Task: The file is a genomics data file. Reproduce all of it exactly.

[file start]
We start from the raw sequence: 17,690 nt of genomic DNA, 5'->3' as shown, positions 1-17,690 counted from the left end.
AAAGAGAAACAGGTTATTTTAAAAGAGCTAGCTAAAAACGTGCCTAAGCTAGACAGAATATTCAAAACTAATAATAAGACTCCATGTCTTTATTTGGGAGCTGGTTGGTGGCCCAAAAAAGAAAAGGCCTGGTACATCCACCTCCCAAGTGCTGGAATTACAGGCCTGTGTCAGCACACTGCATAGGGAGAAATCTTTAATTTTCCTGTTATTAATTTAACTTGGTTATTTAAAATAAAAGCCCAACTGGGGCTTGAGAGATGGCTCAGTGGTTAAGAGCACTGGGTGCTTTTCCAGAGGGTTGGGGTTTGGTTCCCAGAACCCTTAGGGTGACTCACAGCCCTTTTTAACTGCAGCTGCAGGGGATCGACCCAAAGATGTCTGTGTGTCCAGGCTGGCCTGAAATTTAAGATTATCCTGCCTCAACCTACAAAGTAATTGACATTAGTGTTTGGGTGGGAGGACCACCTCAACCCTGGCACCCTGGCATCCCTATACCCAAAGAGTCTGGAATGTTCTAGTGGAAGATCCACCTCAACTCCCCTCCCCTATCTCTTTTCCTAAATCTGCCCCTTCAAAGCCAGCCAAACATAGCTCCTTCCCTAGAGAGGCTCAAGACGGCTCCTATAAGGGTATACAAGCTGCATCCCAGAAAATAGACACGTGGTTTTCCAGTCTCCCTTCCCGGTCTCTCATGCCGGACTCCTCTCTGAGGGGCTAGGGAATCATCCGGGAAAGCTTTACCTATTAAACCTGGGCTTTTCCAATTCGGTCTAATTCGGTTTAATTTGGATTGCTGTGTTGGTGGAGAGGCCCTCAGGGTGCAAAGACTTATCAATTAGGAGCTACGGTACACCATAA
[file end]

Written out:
We start from the raw sequence: 17,690 nt of genomic DNA, 5'->3' as shown, positions 1-17,690 counted from the left end.
AAAGAGAAACAGGTTATTTTAAAAGAGCTAGCTAAAAACGTGCCTAAGCTAGACAGAATATTCAAAACTAATAATAAGACTCCATGTCTTTATTTGGGAGCTGGTTGGTGGCCCAAAAAAGAAAAGGCCTGGTACATCCACCTCCCAAGTGCTGGAATTACAGGCCTGTGTCAGCACACTGCATAGGGAGAAATCTTTAATTTTCCTGTTATTAATTTAACTTGGTTATTTAAAATAAAAGCCCAACTGGGGCTTGAGAGATGGCTCAGTGGTTAAGAGCACTGGGTGCTTTTCCAGAGGGTTGGGGTTTGGTTCCCAGAACCCTTAGGGTGACTCACAGCCCTTTTTAACTGCAGCTGCAGGGGATCGACCCAAAGATGTCTGTGTGTCCAGGCTGGCCTGAAATTTAAGATTATCCTGCCTCAACCTACAAAGTAATTGACATTAGTGTTTGGGTGGGAGGACCACCTCAACCCTGGCACCCTGGCATCCCTATACCCAAAGAGTCTGGAATGTTCTAGTGGAAGATCCACCTCAACTCCCCTCCCCTATCTCTTTTCCTAAATCTGCCCCTTCAAAGCCAGCCAAACATAGCTCCTTCCCTAGAGAGGCTCAAGACGGCTCCTATAAGGGTATACAAGCTGCATCCCAGAAAATAGACACGTGGTTTTCCAGTCTCCCTTCCCGGTCTCTCATGCCGGACTCCTCTCTGAGGGGCTAGGGAATCATCCGGGAAAGCTTTACCTATTAAACCTGGGCTTTTCCAATTCGGTCTAATTCGGTTTAATTTGGATTGCTGTGTTGGTGGAGAGGCCCTCAGGGTGCAAAGACTTATCAATTAGGAGCTACGGTACACCATAA